Counterfeiting links to organized crime highlighted

Counterfeiting funds Organized Crime in Scotland, the United States, and elsewhere.

Although buying a fake designer handbag, watch or sunglasses might be seen as a “victimless way to get something desirable on the cheap”, the money made from the trade in these types of goods was often used to fund significant criminal activity.

He added: “We know that serious organized criminals in Scotland will be tenacious in exploiting every avenue in human misery to make money from their illegal doings.

David Harvie, from the Crown Office and Procurator Fiscal Service, added: “The people of Scotland should be aware of the real effects of purchasing counterfeit goods – such behaviour only funds the groups that undermine our communities.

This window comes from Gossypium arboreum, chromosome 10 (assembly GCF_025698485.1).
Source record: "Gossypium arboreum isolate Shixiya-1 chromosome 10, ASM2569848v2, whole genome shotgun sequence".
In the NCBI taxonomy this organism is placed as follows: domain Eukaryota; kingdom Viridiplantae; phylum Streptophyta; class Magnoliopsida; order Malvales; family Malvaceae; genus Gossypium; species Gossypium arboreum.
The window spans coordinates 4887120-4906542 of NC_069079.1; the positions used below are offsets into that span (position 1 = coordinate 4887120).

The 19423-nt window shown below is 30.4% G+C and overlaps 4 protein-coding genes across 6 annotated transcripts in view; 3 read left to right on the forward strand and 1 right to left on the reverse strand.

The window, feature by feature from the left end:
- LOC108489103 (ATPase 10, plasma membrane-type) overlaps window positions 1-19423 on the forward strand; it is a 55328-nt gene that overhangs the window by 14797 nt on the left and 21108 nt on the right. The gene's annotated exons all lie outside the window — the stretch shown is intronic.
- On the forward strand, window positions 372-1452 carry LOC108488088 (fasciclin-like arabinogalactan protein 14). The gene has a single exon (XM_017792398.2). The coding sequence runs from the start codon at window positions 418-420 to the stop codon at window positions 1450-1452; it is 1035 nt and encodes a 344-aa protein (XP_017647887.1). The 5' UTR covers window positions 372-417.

“While the prosecution service will continue do all in our power to prosecute and recover the profits made by organised criminals, so too should people across Scotland be aware of the ways in which they can assist in cutting off the funding at source.”

 

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Counterfeit Goods financing Terrorist Organizations

Top Interpol official Richard Noble told the House International Relations Committee that groups like Al Qaeda and Hezbollah are making money in trafficking consumer goods like fake Nike sneakers, Sony stereo equipment and Calvin Klein jeans, products that can be bought and sold on any street in America.

Copper theft on a grand scale.

U.S. border enforcement agents and the Arizona Department of Public Safety said Tuesday that an investigation into the September theft of copper from a mining facility in Hayden, Ariz., has led to the recovery at the Port of Los Angeles of 144 tons of stolen copper ingots about to be shipped to China. This case clearly involves organized crime and illustrates the types of theft, transportation, and shipping, organizations set up to further their criminal enterprise.

 

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